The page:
If its is leaking like I suggested, it will leak directly into the manifold so you won't smell it unless you remove the pipe running to the manifold. I think on mine to change the liquid filter (mine was EGI so no gas filter on that, that car long since been scrapped now) it was easier to undo the bolts holding the vapouriser in place to get a bit more space to access it. Depending where yours has been put, you may need to do similar (mine was under the battery tray area).

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Re: Astra Koltec Filters

#7 Post by LPGC » Sat Oct 24, 2020 7:53 pm

Agreed with Bri.

It can be easier to remove vaporiser and/or vaporiser bracket bolts to allow a bit more room to access the liquid phase filter. In fact on some of them the bracket is in the way (not enough clearance between bracket and filter housing) to change the liquid phase filter if you don't do this.

Again as Bri says, the hissing is likely an internal leak due to a broken diaphragm, in this case there won't seem an external leak because gas is leaking inside the reducer to the vacuum pipe that runs to the engine inlet manifold, you won't smell gas unless you pull the vacuum pipe off.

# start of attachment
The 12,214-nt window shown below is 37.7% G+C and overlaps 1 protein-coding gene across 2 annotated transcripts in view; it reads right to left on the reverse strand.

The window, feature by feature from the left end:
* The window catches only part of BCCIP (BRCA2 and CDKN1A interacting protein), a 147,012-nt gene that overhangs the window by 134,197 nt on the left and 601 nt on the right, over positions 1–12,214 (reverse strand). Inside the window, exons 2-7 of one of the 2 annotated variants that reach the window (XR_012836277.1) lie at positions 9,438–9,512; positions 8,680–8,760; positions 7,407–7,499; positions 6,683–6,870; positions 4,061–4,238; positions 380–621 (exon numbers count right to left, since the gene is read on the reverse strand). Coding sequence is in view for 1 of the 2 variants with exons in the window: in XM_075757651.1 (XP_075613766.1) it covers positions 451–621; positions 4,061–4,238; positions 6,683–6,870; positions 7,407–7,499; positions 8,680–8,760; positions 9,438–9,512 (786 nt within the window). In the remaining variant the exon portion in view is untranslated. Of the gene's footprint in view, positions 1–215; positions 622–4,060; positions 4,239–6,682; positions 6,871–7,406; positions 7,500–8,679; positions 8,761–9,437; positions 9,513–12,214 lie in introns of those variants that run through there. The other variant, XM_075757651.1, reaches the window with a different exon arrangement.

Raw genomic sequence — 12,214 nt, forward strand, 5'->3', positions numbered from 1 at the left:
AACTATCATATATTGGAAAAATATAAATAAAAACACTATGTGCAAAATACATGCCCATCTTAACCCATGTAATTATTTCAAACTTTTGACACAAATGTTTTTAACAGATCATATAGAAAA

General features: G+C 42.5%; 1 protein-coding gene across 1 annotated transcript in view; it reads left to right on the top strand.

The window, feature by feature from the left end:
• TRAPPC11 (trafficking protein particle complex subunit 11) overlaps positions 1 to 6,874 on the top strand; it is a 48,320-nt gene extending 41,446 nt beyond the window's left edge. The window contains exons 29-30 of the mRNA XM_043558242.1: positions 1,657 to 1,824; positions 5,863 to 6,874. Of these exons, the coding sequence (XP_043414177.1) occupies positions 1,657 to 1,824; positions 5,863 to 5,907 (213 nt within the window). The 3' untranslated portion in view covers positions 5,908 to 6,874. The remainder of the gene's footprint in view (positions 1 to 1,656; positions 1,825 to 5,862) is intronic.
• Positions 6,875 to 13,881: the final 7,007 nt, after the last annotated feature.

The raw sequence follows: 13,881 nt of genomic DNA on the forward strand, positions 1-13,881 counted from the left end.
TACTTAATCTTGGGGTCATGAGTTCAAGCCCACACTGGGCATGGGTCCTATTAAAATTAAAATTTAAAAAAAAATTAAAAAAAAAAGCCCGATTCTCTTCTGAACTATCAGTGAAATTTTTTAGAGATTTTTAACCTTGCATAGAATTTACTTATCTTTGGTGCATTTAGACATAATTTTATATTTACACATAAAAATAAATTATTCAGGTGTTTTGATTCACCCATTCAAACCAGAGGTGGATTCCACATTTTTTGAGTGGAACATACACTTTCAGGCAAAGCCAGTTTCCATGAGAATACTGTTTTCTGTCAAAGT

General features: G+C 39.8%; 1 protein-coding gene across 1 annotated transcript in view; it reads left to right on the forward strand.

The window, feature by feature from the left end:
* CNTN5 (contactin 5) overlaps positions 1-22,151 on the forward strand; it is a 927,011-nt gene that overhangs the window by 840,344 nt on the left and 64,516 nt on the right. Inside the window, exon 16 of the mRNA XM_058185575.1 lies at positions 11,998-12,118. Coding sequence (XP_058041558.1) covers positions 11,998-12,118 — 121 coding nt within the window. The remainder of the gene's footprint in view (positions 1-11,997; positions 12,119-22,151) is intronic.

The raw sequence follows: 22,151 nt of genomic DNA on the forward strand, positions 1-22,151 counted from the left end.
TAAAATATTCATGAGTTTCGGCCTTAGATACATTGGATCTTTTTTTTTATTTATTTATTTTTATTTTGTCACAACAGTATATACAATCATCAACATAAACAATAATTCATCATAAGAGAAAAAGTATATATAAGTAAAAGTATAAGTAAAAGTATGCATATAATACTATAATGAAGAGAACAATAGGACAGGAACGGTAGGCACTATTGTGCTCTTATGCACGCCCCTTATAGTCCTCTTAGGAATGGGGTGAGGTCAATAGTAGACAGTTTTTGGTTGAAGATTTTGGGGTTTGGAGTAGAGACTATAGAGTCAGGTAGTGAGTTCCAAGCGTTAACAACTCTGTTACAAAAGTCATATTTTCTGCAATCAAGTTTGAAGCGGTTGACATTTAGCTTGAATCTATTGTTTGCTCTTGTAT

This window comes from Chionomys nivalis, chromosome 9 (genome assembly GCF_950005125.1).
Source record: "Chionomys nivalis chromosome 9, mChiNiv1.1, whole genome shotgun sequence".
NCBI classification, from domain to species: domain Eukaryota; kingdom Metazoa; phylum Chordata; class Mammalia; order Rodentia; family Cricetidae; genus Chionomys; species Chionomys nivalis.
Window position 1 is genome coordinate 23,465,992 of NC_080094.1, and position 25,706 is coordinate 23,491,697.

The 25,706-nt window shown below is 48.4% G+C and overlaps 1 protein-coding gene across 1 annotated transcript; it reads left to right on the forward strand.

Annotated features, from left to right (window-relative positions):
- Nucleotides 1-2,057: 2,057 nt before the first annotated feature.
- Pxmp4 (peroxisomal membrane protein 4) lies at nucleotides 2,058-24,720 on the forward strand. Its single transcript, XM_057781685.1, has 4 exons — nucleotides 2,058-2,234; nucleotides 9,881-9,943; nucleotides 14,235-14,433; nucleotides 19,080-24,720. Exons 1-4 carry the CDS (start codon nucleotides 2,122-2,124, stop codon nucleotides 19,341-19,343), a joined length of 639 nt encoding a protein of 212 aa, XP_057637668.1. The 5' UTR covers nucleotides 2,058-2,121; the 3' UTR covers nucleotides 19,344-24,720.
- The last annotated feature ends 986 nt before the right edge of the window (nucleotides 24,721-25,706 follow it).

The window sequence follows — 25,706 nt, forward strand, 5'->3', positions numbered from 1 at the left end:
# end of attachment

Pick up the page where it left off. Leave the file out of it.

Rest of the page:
The Koltec reducers are expensive to buy new and not the easiest to rebuild (or even replace diaphragms on). Most parts for Koltec systems are a bit expensive. You could diagnose a failed reducer, replace or repair it, only for another expensive component to fail in short order. If you/we ascertain that the only problem is a failed reducer it might be a good idea to repair the reducer, if it's uncertain that any other parts might also be broken that would make repairing this reducer not so good an idea. There was a time around 10 years ago when (after advising the customer of the pros and cons of a range of option) if I found a failed Koltec reducer I'd be asked to replace it with a brand new reducer of a different brand. Reducer rebuild kits don't contain all the parts that wear inside a reducer, at least if a brand new reducer (different brand) was fitted and some other (expensive Koltec) part failed in short order the vehicle could be made to run on gas again by going on to replace other Koltec components with new aftermarket type components and a new reducer would already be fitted.